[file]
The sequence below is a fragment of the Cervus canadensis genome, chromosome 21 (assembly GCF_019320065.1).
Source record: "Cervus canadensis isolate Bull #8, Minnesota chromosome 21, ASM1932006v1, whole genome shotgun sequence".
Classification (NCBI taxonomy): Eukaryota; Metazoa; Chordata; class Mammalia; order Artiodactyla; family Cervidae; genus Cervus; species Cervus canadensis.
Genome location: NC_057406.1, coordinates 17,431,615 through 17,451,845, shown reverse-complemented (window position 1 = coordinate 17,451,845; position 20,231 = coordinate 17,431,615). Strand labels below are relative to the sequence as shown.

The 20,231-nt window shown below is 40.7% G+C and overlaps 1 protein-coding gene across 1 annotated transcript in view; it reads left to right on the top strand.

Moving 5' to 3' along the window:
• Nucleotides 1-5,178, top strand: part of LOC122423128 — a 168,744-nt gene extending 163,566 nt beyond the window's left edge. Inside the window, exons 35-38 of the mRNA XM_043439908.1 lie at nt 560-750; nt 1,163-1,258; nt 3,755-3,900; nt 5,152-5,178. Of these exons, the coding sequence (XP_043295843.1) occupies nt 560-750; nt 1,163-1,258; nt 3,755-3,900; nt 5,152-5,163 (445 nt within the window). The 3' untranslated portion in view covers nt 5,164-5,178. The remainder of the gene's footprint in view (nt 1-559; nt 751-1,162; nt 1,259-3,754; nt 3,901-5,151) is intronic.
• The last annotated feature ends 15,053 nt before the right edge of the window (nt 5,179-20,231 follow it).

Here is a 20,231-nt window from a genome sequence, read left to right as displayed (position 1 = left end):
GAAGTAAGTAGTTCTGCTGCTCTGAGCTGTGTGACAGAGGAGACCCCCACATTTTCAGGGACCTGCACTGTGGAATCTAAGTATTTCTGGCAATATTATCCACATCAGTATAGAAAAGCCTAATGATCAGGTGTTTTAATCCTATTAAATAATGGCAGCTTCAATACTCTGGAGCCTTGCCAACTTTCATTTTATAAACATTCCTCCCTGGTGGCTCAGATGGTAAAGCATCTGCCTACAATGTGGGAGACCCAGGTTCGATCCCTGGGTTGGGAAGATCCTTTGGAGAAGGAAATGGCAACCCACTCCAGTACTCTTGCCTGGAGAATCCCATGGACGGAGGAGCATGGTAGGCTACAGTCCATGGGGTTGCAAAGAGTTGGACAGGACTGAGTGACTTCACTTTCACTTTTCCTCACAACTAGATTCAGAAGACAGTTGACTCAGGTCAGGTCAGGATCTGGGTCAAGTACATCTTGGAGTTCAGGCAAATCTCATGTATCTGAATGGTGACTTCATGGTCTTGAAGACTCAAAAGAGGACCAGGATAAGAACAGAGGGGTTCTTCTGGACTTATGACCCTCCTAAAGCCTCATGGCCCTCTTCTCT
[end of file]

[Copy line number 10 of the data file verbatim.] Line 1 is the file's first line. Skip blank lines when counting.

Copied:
GAAGTAAGTAGTTCTGCTGCTCTGAGCTGTGTGACAGAGGAGACCCCCACATTTTCAGGGACCTGCACTGTGGAATCTAAGTATTTCTGGCAATATTATCCACATCAGTATAGAAAAGCCTAATGATCAGGTGTTTTAATCCTATTAAATAATGGCAGCTTCAATACTCTGGAGCCTTGCCAACTTTCATTTTATAAACATTCCTCCCTGGTGGCTCAGATGGTAAAGCATCTGCCTACAATGTGGGAGACCCAGGTTCGATCCCTGGGTTGGGAAGATCCTTTGGAGAAGGAAATGGCAACCCACTCCAGTACTCTTGCCTGGAGAATCCCATGGACGGAGGAGCATGGTAGGCTACAGTCCATGGGGTTGCAAAGAGTTGGACAGGACTGAGTGACTTCACTTTCACTTTTCCTCACAACTAGATTCAGAAGACAGTTGACTCAGGTCAGGTCAGGATCTGGGTCAAGTACATCTTGGAGTTCAGGCAAATCTCATGTATCTGAATGGTGACTTCATGGTCTTGAAGACTCAAAAGAGGACCAGGATAAGAACAGAGGGGTTCTTCTGGACTTATGACCCTCCTAAAGCCTCATGGCCCTCTTCTCT